With the demand for consistent, high-quality web content growing on a daily basis, creating a content calendar is the best way to coordinate and organize your content marketing efforts and ensure that your brand remains top of mind with your core audience.
Content calendars will vary from organization to organization, but by compiling all of your goals, assets, and ideas in a single document, you’ll be able to piece together what can turn into an otherwise unruly and chaotic puzzle.
1. Organize and strategize
Your website content calendar will allow you to plan out your editorial strategy for as far into the future as you see fit. Use this as an opportunity to map out content that will tie-in with larger organizational campaigns and business goals.
By doing so, you’ll be able to draft content that directly supports those goals and drives readers toward some sort of action that will help you achieve them. You should also plan out which platforms you’ll use to share your content (website, blog, social media, etc.)
Don’t skimp on the details. Include every piece of information that you could possibly need within the calendar. That way, when you look back at the calendar in a few days/weeks/months, you’ll save yourself the headache of trying to recall that “brilliant” idea that came to you in a caffeine induced and/or sleep deprived hallucination.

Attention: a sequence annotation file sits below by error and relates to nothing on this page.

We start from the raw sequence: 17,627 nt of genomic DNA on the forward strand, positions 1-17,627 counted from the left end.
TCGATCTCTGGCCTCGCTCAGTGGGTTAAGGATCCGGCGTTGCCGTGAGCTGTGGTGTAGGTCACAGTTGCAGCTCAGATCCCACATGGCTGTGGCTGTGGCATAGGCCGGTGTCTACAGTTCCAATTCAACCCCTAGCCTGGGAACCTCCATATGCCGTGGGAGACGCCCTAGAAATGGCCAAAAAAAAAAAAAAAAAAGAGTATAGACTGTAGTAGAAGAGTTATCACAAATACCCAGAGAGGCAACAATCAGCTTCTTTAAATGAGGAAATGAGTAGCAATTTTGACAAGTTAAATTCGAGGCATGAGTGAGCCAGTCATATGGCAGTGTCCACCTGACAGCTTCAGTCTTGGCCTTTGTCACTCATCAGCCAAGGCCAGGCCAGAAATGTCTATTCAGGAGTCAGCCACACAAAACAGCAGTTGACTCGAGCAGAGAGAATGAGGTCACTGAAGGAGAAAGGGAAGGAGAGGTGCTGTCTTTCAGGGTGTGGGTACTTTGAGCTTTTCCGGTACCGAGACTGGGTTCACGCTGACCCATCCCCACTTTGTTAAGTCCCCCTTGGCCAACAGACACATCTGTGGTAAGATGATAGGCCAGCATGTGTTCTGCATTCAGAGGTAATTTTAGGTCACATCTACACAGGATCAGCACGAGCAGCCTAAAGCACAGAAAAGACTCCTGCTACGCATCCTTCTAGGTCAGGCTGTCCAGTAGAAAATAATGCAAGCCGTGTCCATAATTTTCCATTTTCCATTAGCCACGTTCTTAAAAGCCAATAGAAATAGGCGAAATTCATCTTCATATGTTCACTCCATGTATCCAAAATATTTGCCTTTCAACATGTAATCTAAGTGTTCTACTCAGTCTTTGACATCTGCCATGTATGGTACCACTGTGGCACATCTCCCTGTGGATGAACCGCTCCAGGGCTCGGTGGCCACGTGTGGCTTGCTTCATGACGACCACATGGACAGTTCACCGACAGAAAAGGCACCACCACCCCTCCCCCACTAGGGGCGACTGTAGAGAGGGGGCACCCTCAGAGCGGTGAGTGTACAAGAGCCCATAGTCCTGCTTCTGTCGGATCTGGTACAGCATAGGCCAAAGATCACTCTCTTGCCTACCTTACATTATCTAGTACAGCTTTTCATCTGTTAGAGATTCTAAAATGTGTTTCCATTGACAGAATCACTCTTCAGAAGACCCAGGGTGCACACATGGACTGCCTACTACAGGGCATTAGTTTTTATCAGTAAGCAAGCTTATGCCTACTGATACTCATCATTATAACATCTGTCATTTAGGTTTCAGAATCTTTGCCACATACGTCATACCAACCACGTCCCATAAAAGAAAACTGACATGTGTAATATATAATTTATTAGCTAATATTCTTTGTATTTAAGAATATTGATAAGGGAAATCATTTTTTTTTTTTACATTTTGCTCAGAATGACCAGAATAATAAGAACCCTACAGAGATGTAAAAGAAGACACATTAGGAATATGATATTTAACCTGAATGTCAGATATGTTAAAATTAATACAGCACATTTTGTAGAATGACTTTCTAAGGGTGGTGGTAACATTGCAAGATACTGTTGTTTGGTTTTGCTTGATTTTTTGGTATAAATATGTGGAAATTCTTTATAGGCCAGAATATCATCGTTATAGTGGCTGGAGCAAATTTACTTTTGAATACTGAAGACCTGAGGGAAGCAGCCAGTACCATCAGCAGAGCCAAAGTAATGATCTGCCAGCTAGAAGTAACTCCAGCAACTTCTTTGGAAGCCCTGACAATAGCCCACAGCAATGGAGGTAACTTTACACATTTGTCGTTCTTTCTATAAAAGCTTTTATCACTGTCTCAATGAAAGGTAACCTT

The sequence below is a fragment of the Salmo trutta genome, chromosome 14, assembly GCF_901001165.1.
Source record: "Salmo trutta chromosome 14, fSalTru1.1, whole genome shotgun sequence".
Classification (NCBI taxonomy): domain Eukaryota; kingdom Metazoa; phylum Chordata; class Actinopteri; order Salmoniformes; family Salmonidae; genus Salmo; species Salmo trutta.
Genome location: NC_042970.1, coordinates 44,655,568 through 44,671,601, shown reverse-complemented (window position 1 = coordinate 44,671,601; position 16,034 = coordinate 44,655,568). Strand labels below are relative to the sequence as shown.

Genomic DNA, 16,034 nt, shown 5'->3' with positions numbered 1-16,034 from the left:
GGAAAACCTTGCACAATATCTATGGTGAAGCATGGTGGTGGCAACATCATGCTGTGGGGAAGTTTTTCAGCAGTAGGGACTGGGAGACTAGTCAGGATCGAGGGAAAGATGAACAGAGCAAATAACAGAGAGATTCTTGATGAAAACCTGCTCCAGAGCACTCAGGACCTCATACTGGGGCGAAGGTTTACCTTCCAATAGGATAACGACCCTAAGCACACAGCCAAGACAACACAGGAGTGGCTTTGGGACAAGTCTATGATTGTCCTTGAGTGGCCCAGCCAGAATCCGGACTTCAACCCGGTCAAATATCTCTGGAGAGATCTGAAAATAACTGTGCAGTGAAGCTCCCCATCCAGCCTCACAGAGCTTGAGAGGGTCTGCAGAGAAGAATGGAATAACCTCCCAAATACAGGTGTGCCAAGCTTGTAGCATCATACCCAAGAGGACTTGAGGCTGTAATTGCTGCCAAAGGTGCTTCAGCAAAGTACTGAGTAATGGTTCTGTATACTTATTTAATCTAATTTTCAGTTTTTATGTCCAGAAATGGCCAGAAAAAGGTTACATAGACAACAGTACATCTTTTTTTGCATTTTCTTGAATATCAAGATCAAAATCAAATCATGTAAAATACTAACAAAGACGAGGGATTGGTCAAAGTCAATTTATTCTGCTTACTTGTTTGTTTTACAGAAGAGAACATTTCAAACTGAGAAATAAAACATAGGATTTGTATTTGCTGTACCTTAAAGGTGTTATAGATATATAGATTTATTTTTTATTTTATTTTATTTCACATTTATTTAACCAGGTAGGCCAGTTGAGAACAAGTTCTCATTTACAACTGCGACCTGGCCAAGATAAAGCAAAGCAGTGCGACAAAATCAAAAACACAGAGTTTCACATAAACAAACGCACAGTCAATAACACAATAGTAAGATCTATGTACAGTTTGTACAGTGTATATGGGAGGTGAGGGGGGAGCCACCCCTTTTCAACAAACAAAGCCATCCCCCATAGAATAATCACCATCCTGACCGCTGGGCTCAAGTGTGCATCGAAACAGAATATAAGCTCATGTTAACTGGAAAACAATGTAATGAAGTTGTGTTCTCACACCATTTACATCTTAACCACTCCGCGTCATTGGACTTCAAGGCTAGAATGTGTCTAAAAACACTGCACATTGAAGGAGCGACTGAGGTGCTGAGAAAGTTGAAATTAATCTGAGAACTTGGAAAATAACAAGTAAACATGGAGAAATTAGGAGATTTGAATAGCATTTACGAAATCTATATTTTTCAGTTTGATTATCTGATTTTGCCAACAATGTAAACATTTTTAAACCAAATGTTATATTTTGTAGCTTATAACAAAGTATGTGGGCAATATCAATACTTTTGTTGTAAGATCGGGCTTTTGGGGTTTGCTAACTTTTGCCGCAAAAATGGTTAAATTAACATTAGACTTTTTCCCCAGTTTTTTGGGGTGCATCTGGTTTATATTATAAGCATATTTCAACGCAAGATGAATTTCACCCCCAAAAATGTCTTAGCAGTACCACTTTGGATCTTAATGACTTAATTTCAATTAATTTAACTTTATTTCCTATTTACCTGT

An effective tactic for larger campaigns is to break your content into smaller pieces that can be easily digested and shared across your chosen platforms. For example: if you publish a 30 page research report, consider pulling out specific data sets, images, charts, or quotes and use them to peak interest and drive traffic to the larger piece of content.
2. Share it with the team
Even if you’re the lone wolf who’s responsible for managing, drafting, and posting content, be sure that the rest of your team has access to your calendar, or at least has a vague awareness of it.
Whenever possible, get outside opinions and ask other team members to contribute ideas/content from time to time. Planning out an entire year’s worth of content on your own is a noble venture, but one that is likely to leave you crying under your desk before you get to March.
For larger organizations with multiple contributors, sharing the calendar with the entire team will create another level of accountability for content authors. They will be able to view the calendar and know exactly when their content is due, as will every other stakeholder.
3. Determine the degree of flexibility
This one depends on the organization, the team, and the goal(s).
For some, having an iron-clad, never changing content calendar will keep them focused and allow website projects to be executed with the least amount of frustrations possible.
For others, the content calendar is best used as a general guideline for the content that you want to create. By allowing things to move and change, you’ll free yourself to react to last-minute changes and to capitalize on unexpected events, new trends, and announcements in your industry.
The key is to make sure everyone understands the purpose of your content calendar, and how it can help influence/dictate the content being produced for your website.
Plan it. Share it. Do it. Then get more website tips and tricks from our